H-FABP levels may also have prognostic value in patients with suspected acute coronary syndromes. Viswanathan et al. studied 1,080 consecutive patients presenting with suspected acute coronary syndromes [19]. They measured both H-FABP (Randox Evidence Biochip) and troponin I using a sensitive assay (Siemens Advia troponin I Ultra) and followed patients for a median of 18 months. H-FABP predicted death or AMI occurring during follow up, even in troponin negative patients and after adjustment for age and serum creatinine. For predicting death or AMI, H-FABP had an AUC of 0.79 (95% CI 0.74–0.84)
compared to 0.77 (95% CI 0.72–0.82) for troponin I.

Future work

Further work is still needed to determine whether the combination of H-FABP and high sensitivity troponin will enable safe rule out of acute coronary syndromes in the ED. Combination with other clinical information available from risk stratification tools (such as the modified Goldman or TIMI scores) or the ECG may further increase sensitivity, enabling AMI to be safely excluded in a proportion of patients presenting to the ED. Further, with the increase in false positive results given by high sensitivity troponin assays, H-FABP may help to ‘rule in’ the diagnosis of AMI in patients with troponin elevations at the time of presentation, before the results of serial testing are available. This will facilitate early treatment and triage to an appropriate level of care in the hospital, while avoiding the risks of unnecessary treatment for those patients with false positive elevations.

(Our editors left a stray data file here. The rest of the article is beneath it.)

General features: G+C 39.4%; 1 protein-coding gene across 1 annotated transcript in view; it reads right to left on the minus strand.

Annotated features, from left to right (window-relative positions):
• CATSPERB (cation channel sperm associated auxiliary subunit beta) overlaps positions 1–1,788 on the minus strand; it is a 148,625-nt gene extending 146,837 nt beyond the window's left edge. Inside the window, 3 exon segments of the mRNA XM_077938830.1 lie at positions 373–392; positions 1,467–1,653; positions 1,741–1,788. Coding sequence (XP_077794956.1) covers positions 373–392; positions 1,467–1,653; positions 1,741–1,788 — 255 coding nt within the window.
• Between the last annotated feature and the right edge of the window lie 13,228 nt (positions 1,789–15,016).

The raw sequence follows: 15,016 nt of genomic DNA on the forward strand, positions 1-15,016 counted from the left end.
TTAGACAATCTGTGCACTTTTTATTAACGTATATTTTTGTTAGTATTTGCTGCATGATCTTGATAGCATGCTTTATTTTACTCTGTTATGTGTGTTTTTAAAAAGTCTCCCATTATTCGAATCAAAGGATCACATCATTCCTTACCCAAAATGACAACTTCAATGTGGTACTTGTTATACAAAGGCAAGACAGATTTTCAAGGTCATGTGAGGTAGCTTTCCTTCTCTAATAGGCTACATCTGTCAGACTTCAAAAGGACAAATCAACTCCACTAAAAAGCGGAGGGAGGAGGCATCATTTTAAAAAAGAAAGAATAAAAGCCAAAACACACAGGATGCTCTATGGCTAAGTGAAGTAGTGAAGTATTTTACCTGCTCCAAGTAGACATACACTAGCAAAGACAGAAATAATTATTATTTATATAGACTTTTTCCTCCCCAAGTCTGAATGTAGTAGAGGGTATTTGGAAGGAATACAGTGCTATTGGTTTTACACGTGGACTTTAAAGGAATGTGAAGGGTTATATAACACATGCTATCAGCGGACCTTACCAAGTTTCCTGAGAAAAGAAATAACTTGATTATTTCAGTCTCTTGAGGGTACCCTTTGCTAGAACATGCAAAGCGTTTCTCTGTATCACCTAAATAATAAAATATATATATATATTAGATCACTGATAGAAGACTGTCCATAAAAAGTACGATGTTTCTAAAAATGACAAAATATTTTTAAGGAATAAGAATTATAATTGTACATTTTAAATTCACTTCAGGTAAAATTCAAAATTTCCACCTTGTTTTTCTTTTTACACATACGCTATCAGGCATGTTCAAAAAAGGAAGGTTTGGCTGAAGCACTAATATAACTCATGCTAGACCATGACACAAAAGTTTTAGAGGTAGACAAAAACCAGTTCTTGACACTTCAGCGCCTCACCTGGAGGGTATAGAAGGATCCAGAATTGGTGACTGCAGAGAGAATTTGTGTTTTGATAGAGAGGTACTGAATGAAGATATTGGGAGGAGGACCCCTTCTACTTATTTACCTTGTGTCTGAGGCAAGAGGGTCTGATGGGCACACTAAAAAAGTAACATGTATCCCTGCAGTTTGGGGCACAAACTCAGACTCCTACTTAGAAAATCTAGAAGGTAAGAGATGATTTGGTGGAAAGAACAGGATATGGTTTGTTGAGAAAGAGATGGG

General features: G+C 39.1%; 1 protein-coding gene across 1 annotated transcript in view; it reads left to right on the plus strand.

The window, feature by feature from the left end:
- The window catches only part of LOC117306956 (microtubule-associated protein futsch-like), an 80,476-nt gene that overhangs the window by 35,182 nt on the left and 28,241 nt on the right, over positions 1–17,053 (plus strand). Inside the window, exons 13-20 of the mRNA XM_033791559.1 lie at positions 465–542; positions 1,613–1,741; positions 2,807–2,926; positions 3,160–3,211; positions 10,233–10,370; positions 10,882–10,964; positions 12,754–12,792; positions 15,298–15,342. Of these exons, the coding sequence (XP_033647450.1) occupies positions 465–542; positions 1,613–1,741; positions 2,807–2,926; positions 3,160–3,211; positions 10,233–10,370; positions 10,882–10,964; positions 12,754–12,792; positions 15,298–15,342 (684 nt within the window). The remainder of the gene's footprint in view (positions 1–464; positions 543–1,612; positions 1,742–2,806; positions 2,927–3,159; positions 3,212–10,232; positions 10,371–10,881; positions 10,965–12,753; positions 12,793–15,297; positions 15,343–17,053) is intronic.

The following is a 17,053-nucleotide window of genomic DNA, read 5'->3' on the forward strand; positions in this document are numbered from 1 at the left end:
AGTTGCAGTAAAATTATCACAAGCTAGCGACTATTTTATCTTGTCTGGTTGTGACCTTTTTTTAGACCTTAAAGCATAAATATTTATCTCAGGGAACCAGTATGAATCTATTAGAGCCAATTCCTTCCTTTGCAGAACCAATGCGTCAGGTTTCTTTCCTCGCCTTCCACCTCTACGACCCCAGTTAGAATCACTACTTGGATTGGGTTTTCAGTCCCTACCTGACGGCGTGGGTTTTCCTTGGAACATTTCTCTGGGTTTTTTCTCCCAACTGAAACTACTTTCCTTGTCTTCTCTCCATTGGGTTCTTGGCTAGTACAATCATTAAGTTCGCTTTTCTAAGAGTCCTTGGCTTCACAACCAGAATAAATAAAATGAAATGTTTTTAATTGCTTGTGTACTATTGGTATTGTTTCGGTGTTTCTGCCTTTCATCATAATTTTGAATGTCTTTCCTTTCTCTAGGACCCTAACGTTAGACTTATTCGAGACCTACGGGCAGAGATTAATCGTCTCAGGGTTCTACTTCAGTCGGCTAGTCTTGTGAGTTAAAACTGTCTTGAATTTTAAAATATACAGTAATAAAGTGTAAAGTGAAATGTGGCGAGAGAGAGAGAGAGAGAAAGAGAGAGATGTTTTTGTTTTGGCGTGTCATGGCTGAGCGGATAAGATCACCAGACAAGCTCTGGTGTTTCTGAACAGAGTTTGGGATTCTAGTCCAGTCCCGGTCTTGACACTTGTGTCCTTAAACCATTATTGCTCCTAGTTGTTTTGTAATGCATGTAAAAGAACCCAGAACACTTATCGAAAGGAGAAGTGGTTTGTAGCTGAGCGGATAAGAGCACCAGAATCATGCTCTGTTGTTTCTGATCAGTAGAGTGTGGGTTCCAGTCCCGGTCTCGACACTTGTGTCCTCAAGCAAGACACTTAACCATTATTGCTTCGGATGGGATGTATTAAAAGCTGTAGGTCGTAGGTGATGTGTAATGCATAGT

H-FABP is a promising biomarker for use in patients with suspected acute coronary syndromes. Used alone or in combination with a standard troponin assay, sensitivity will be insufficient to safely ‘rule out’ AMI. Further work is needed to determine whether combination with a high sensitivity assay can enable safe ‘rule out’ for a proportion of patients, and to evaluate whether H-FABP may have a role in the differentiation between ‘true positive’ and ‘false positive’ troponin elevations at the time of initial presentation.


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The author
Richard Body, MB ChB MRCSEd(A&E) FCEM PhD
Emergency Department,
Manchester Royal Infirmary,
Oxford Road, Manchester, M13 9WL, UK
e-mail: richard.body@manchester.ac.uk